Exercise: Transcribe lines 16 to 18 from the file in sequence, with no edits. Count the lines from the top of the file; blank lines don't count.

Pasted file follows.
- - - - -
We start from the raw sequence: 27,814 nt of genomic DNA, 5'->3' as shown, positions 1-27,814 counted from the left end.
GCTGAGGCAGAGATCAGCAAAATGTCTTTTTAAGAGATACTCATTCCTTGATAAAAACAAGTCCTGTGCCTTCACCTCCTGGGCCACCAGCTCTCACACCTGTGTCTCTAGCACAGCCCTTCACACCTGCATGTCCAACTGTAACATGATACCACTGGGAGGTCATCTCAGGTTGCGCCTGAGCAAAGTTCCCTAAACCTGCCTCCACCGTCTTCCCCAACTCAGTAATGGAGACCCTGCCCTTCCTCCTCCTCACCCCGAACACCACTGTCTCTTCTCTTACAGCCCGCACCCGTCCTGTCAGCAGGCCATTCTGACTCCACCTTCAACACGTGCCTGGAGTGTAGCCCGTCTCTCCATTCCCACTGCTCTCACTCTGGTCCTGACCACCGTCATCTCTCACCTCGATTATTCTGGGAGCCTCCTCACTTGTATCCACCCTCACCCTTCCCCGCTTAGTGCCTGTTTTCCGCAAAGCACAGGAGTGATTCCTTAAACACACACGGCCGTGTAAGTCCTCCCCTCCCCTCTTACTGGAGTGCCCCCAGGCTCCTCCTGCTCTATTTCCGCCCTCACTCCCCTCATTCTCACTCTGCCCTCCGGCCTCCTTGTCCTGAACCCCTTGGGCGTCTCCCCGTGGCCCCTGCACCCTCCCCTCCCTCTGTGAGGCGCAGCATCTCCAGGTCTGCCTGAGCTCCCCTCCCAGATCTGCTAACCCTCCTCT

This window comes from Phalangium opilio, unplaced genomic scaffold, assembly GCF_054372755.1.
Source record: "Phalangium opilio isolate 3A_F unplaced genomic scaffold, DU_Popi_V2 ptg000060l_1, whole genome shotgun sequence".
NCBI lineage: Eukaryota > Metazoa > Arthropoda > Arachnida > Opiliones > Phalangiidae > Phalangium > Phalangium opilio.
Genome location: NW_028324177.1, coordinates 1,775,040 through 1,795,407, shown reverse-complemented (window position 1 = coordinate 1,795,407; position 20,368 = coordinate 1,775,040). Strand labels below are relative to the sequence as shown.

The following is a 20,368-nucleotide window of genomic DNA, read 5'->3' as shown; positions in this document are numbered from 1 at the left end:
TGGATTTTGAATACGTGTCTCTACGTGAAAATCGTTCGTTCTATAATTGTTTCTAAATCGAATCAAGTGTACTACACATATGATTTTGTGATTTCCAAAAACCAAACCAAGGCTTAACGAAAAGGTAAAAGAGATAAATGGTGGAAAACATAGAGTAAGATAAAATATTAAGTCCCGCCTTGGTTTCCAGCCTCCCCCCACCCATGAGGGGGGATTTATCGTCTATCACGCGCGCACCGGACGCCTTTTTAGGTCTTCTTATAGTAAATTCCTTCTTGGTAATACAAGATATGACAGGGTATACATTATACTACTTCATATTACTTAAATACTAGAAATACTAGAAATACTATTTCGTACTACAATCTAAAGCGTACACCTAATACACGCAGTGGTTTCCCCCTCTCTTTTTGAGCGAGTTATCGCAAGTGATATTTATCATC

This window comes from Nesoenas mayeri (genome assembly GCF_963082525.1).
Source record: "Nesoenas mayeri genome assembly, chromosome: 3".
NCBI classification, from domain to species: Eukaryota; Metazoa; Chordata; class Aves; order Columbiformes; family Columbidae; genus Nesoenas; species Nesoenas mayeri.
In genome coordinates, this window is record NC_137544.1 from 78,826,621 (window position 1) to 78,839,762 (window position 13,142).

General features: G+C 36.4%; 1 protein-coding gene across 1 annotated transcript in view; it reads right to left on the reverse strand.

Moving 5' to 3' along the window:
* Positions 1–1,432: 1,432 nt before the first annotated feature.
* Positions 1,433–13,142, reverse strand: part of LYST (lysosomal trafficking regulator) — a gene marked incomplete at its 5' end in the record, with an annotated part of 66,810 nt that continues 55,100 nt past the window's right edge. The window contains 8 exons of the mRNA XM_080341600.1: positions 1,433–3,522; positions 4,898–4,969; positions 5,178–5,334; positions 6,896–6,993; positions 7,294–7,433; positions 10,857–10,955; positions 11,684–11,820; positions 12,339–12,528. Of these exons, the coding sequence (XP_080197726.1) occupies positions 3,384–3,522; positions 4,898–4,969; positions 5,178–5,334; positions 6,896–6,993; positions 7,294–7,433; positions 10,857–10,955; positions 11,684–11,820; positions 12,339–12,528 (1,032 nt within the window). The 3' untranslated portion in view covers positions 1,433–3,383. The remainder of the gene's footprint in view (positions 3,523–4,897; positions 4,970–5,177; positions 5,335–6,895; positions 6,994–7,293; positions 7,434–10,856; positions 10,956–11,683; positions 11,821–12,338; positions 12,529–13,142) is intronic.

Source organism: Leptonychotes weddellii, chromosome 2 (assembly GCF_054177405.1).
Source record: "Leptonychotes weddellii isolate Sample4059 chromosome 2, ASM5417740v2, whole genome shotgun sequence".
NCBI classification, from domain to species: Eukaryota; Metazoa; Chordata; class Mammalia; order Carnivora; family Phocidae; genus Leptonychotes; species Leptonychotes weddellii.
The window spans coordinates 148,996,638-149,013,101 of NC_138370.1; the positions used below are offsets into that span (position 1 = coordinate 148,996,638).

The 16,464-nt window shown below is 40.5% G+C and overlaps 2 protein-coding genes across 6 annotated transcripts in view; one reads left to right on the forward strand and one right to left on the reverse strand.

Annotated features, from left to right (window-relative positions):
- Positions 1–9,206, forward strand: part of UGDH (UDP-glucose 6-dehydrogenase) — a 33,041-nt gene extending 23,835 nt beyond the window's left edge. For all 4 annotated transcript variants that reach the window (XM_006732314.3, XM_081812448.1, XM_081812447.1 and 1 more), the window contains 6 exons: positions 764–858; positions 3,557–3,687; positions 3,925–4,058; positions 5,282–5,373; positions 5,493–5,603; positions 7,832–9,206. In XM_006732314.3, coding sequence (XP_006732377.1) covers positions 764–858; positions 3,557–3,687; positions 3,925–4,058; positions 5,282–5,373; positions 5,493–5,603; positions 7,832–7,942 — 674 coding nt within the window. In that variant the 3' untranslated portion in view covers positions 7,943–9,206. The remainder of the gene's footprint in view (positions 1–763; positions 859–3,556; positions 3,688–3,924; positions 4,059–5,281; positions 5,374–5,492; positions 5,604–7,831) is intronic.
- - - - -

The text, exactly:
* Positions 1,433–13,142, reverse strand: part of LYST (lysosomal trafficking regulator) — a gene marked incomplete at its 5' end in the record, with an annotated part of 66,810 nt that continues 55,100 nt past the window's right edge. The window contains 8 exons of the mRNA XM_080341600.1: positions 1,433–3,522; positions 4,898–4,969; positions 5,178–5,334; positions 6,896–6,993; positions 7,294–7,433; positions 10,857–10,955; positions 11,684–11,820; positions 12,339–12,528. Of these exons, the coding sequence (XP_080197726.1) occupies positions 3,384–3,522; positions 4,898–4,969; positions 5,178–5,334; positions 6,896–6,993; positions 7,294–7,433; positions 10,857–10,955; positions 11,684–11,820; positions 12,339–12,528 (1,032 nt within the window). The 3' untranslated portion in view covers positions 1,433–3,383. The remainder of the gene's footprint in view (positions 3,523–4,897; positions 4,970–5,177; positions 5,335–6,895; positions 6,994–7,293; positions 7,434–10,856; positions 10,956–11,683; positions 11,821–12,338; positions 12,529–13,142) is intronic.

Source organism: Leptonychotes weddellii, chromosome 2 (assembly GCF_054177405.1).
Source record: "Leptonychotes weddellii isolate Sample4059 chromosome 2, ASM5417740v2, whole genome shotgun sequence".